Saturday’s installation of Bishop Martyn Minns, the outgoing rector of Truro Church in Fairfax, to preside over the Convocation of Anglicans in North America has sparked mixed reactions among Episcopal conservatives.
CANA is the newest of several theologically traditional groups to break away from the Episcopal Church over the 2003 consecration of openly homosexual New Hampshire Bishop V. Gene Robinson and questions of biblical authority.
Despite a general invitation to CANA-affiliated parishes in Virginia plus about 200 invitations to out-of-town church officials, most conservative Episcopal leaders are avoiding the rite.
A phone survey of 10 Episcopal dioceses that belong to the Anglican Communion Network (ACN) — a confederation that opposes the Robinson consecration — revealed that only its moderator, Pittsburgh Bishop Robert Duncan, plans to attend. Bishop Don Harvey, moderator of the Anglican Network of Canada, has also accepted.
But Central Florida Bishop John Howe, also a conservative and Bishop Minns’ predecessor as rector of Truro, will not attend because of schedule conflicts. Rio Grande, the New Mexico diocese where Bishop Minns was under consideration for the bishop post in 2004, is sending no one.
Neither is South Carolina, a solidly conservative diocese that just elected as bishop the Rev. Mark Lawrence, who failed to get the necessary approval by two-thirds of all Episcopal bishops and their diocesan standing committees.
Canon Kendall Harmon, spokesman for the diocese, said he has not decided whether to attend on his own.
“I’d go to offer personal support for Martyn,” he said. But as a diocesan representative, “it’d be associated with schismatic behavior. It’s that kind of climate.”
As more conservatives bolt the Episcopal Church, their leaders are disagreeing privately over strategy . Some prefer the ACN’s method staying in the Episcopal Church, but others say it’s time to leave.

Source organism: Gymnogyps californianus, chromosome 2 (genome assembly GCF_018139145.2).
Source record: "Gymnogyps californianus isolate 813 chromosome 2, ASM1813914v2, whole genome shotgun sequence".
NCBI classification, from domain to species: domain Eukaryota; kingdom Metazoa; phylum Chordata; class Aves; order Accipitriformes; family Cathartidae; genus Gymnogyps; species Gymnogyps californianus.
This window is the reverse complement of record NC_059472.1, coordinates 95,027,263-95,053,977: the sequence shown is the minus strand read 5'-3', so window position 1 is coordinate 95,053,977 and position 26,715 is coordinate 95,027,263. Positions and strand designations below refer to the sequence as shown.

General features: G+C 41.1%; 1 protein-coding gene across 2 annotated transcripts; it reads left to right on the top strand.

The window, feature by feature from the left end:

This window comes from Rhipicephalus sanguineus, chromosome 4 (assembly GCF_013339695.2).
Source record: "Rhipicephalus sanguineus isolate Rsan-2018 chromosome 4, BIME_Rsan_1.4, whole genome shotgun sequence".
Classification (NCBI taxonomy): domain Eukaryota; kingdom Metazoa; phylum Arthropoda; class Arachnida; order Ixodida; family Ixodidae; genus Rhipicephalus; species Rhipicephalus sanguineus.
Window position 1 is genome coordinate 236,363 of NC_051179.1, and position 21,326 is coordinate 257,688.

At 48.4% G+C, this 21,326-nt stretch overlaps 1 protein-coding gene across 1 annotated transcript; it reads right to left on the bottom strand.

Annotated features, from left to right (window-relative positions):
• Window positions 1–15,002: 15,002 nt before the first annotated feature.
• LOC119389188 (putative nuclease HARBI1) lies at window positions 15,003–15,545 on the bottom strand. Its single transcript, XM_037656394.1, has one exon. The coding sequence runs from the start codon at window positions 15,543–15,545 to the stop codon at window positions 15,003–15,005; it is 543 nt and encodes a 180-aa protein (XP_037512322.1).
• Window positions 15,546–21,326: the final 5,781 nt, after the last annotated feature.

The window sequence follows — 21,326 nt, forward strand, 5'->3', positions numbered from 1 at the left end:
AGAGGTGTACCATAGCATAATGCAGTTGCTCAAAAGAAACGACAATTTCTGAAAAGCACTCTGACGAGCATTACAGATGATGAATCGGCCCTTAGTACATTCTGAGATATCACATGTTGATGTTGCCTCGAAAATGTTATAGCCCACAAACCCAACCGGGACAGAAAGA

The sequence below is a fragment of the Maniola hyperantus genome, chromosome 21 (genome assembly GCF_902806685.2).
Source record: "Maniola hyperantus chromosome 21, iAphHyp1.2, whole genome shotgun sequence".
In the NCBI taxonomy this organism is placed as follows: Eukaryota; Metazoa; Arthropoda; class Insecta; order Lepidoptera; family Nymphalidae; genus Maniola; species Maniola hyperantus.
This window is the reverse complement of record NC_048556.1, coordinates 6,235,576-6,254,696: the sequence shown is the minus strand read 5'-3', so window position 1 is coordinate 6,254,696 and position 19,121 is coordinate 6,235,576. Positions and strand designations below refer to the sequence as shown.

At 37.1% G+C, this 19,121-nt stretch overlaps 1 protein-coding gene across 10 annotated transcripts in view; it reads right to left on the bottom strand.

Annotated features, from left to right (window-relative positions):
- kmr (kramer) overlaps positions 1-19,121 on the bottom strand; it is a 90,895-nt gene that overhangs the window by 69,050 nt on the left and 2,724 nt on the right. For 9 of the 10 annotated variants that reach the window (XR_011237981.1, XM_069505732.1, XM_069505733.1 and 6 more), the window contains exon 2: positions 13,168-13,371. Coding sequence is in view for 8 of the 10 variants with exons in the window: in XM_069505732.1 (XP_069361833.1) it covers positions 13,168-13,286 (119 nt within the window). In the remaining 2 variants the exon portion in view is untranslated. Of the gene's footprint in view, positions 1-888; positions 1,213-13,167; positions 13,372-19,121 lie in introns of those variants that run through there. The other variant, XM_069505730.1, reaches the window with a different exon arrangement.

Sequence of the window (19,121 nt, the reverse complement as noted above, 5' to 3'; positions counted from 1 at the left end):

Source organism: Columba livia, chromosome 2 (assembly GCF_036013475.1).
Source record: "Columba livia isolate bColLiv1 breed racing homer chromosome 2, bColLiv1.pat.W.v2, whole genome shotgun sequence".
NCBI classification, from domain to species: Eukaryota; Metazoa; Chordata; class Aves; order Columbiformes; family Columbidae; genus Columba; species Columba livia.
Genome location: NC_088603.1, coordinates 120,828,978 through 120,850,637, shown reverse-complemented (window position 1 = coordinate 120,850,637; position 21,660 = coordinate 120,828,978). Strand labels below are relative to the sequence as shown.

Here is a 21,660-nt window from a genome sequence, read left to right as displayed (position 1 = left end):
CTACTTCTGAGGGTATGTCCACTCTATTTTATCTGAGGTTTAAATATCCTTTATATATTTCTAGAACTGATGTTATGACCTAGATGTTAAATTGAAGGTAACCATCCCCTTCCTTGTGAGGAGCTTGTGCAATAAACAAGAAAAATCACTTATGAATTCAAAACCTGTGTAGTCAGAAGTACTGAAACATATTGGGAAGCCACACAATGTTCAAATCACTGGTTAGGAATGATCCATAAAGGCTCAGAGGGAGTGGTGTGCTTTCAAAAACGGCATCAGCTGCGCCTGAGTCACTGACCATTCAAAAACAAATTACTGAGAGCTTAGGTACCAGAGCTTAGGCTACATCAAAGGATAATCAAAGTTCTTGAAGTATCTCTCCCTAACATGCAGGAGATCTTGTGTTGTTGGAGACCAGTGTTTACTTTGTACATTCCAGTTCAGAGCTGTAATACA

Others say the issue is not Bishop Minns but his sponsor, the outspoken Archbishop Peter Akinola, who founded CANA as a mission of the Church of Nigeria, which he heads.
Archbishop Akinola, who will preside at Saturday’s ceremony, heads the world’s largest Anglican province, with 18.5 million people. He has openly challenged Archbishop of Canterbury Rowan Williams on several matters, such as the Church of England’s backing of civil partnerships for homosexual clergy.
“There’s a sense that Akinola is a very strong leader. Does he want to take over?” said Bishop John Rodgers, the retired co-founder of the Anglican Mission in America, which was founded in 2000 as a U.S. breakaway group by foreign bishops.
Like many church leaders invited, Bishop Rodgers had prior commitments and will not come. He said CANA is perceived as recruiting ACN churches into its ranks, “although I know,” he added, “Martyn just wants a safe place where people can be orthodox.”
Not all conservatives are convinced CANA wants to be a team player.
“No one can be sure if they’re competing against us or cooperating with us,” an ACN source said.
Episcopal Church officials continue to oppose Saturday’s rite. Earlier this week, Presiding Bishop Katharine Jefferts Schori sent Archbishop Akinola a request by e-mail and airmail that he not officiate at the gathering.
Canon Akin Tunde Popoola, a spokesman for the archbishop, e-mailed The Washington Times yesterday morning to say they had received neither request.
“It will however be strange that [the Episcopal Church], which had all along explained why the election, consecration and enthronement of Gene is irreversible,” he wrote, “suddenly feels that of Martyn Minns, elected by the Nigerian House of Bishops, can be tampered with.”